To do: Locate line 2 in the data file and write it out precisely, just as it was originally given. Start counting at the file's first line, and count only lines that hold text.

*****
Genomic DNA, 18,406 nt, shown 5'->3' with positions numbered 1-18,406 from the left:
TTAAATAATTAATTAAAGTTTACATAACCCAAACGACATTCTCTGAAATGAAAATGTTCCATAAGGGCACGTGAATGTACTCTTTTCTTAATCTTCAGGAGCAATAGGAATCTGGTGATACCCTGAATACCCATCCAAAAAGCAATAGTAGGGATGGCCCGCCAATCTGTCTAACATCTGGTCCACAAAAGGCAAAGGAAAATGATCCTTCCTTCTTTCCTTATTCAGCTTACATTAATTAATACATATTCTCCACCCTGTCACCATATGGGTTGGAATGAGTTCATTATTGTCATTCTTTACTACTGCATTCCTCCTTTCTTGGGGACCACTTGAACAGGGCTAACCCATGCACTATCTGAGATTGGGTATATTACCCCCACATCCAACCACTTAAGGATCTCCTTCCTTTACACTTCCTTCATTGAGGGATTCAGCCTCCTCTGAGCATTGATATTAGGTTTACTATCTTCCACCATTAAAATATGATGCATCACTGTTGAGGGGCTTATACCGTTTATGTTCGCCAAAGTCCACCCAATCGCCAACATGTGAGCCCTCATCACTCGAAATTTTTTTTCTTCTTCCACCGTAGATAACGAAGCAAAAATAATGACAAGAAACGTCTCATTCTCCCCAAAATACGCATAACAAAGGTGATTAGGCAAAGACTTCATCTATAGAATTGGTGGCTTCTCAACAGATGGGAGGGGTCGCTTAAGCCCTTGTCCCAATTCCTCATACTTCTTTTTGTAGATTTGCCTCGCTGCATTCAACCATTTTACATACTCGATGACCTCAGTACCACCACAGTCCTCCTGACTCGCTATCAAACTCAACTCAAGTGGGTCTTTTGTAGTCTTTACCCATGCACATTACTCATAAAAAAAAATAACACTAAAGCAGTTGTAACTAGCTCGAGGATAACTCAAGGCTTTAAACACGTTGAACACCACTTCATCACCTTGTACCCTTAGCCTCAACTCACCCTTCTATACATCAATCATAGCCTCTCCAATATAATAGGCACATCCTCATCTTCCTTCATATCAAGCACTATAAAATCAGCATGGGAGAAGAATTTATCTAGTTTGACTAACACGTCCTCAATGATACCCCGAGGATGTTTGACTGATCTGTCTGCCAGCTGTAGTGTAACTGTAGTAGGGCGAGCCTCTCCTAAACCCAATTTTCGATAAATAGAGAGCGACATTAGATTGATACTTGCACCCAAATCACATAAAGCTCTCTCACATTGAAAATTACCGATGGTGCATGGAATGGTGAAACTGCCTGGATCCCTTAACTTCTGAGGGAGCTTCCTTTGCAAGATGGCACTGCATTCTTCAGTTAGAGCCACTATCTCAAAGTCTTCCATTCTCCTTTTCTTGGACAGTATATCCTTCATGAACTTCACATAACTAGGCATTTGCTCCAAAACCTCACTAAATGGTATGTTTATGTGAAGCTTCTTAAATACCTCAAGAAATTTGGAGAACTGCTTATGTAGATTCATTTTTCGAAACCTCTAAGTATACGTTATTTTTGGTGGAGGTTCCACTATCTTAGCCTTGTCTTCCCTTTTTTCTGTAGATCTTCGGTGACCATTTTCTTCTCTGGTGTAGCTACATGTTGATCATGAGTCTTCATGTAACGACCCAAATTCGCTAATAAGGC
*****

TTAAATAATTAATTAAAGTTTACATAACCCAAACGACATTCTCTGAAATGAAAATGTTCCATAAGGGCACGTGAATGTACTCTTTTCTTAATCTTCAGGAGCAATAGGAATCTGGTGATACCCTGAATACCCATCCAAAAAGCAATAGTAGGGATGGCCCGCCAATCTGTCTAACATCTGGTCCACAAAAGGCAAAGGAAAATGATCCTTCCTTCTTTCCTTATTCAGCTTACATTAATTAATACATATTCTCCACCCTGTCACCATATGGGTTGGAATGAGTTCATTATTGTCATTCTTTACTACTGCATTCCTCCTTTCTTGGGGACCACTTGAACAGGGCTAACCCATGCACTATCTGAGATTGGGTATATTACCCCCACATCCAACCACTTAAGGATCTCCTTCCTTTACACTTCCTTCATTGAGGGATTCAGCCTCCTCTGAGCATTGATATTAGGTTTACTATCTTCCACCATTAAAATATGATGCATCACTGTTGAGGGGCTTATACCGTTTATGTTCGCCAAAGTCCACCCAATCGCCAACATGTGAGCCCTCATCACTCGAAATTTTTTTTCTTCTTCCACCGTAGATAACGAAGCAAAAATAATGACAAGAAACGTCTCATTCTCCCCAAAATACGCATAACAAAGGTGATTAGGCAAAGACTTCATCTATAGAATTGGTGGCTTCTCAACAGATGGGAGGGGTCGCTTAAGCCCTTGTCCCAATTCCTCATACTTCTTTTTGTAGATTTGCCTCGCTGCATTCAACCATTTTACATACTCGATGACCTCAGTACCACCACAGTCCTCCTGACTCGCTATCAAACTCAACTCAAGTGGGTCTTTTGTAGTCTTTACCCATGCACATTACTCATAAAAAAAAATAACACTAAAGCAGTTGTAACTAGCTCGAGGATAACTCAAGGCTTTAAACACGTTGAACACCACTTCATCACCTTGTACCCTTAGCCTCAACTCACCCTTCTATACATCAATCATAGCCTCTCCAATATAATAGGCACATCCTCATCTTCCTTCATATCAAGCACTATAAAATCAGCATGGGAGAAGAATTTATCTAGTTTGACTAACACGTCCTCAATGATACCCCGAGGATGTTTGACTGATCTGTCTGCCAGCTGTAGTGTAACTGTAGTAGGGCGAGCCTCTCCTAAACCCAATTTTCGATAAATAGAGAGCGACATTAGATTGATACTTGCACCCAAATCACATAAAGCTCTCTCACATTGAAAATTACCGATGGTGCATGGAATGGTGAAACTGCCTGGATCCCTTAACTTCTGAGGGAGCTTCCTTTGCAAGATGGCACTGCATTCTTCAGTTAGAGCCACTATCTCAAAGTCTTCCATTCTCCTTTTCTTGGACAGTATATCCTTCATGAACTTCACATAACTAGGCATTTGCTCCAAAACCTCACTAAATGGTATGTTTATGTGAAGCTTCTTAAATACCTCAAGAAATTTGGAGAACTGCTTATGTAGATTCATTTTTCGAAACCTCTAAGTATACGTTATTTTTGGTGGAGGTTCCACTATCTTAGCCTTGTCTTCCCTTTTTTCTGTAGATCTTCGGTGACCATTTTCTTCTCTGGTGTAGCTACATGTTGATCATGAGTCTTCATGTAACGACCCAAATTCGCTAATAAGGC